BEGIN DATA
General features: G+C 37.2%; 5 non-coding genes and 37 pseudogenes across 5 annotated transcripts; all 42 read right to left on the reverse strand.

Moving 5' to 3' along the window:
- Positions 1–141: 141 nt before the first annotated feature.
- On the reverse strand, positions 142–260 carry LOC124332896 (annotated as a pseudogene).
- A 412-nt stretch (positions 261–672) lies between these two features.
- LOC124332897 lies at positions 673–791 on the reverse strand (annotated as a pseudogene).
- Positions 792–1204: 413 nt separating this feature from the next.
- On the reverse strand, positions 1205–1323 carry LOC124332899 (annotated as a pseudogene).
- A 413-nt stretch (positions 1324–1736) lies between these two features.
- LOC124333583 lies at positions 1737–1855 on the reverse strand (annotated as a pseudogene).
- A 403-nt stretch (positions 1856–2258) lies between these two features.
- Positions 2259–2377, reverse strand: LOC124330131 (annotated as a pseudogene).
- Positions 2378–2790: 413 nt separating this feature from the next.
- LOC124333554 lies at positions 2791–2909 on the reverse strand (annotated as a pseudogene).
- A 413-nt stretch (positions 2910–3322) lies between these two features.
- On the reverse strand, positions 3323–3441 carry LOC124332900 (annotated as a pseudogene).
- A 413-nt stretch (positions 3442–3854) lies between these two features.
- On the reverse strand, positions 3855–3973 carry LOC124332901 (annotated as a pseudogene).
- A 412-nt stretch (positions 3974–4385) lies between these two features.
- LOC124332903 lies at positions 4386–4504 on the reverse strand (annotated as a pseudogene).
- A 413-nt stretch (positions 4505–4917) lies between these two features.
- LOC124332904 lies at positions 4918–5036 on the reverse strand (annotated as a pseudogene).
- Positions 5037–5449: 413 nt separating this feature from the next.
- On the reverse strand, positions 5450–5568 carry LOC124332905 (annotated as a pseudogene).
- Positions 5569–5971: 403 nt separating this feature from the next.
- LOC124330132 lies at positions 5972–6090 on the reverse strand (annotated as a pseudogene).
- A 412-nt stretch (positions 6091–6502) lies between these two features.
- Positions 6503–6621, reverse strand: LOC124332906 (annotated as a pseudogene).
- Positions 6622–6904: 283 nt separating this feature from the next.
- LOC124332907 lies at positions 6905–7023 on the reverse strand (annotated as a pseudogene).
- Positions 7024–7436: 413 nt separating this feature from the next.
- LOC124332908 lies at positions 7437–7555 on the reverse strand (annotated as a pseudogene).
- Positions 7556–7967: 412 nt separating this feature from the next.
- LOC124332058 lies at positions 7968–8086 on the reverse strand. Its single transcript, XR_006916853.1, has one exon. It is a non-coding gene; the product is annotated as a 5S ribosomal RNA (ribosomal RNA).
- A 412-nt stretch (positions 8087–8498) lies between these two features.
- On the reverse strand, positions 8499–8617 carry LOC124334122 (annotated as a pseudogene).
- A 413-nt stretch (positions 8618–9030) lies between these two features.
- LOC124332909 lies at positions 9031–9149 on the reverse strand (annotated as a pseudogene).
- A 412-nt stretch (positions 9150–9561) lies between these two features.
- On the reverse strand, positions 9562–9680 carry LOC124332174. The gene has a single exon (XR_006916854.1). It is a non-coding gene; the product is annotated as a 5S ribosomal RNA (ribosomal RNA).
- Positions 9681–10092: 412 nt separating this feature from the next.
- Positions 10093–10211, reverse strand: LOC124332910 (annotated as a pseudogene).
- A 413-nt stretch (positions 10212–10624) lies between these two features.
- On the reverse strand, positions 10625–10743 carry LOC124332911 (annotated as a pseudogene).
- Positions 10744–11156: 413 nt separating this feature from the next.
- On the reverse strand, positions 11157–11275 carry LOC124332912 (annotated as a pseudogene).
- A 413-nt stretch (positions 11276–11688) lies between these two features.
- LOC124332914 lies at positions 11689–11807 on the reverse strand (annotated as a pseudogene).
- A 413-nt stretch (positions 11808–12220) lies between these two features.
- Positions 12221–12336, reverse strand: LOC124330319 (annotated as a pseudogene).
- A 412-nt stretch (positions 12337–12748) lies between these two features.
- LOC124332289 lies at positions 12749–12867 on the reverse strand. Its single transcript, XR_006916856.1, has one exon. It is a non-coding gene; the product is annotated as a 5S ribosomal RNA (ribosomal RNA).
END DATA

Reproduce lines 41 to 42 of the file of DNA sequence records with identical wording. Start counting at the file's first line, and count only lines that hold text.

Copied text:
- Positions 9681–10092: 412 nt separating this feature from the next.
- Positions 10093–10211, reverse strand: LOC124332910 (annotated as a pseudogene).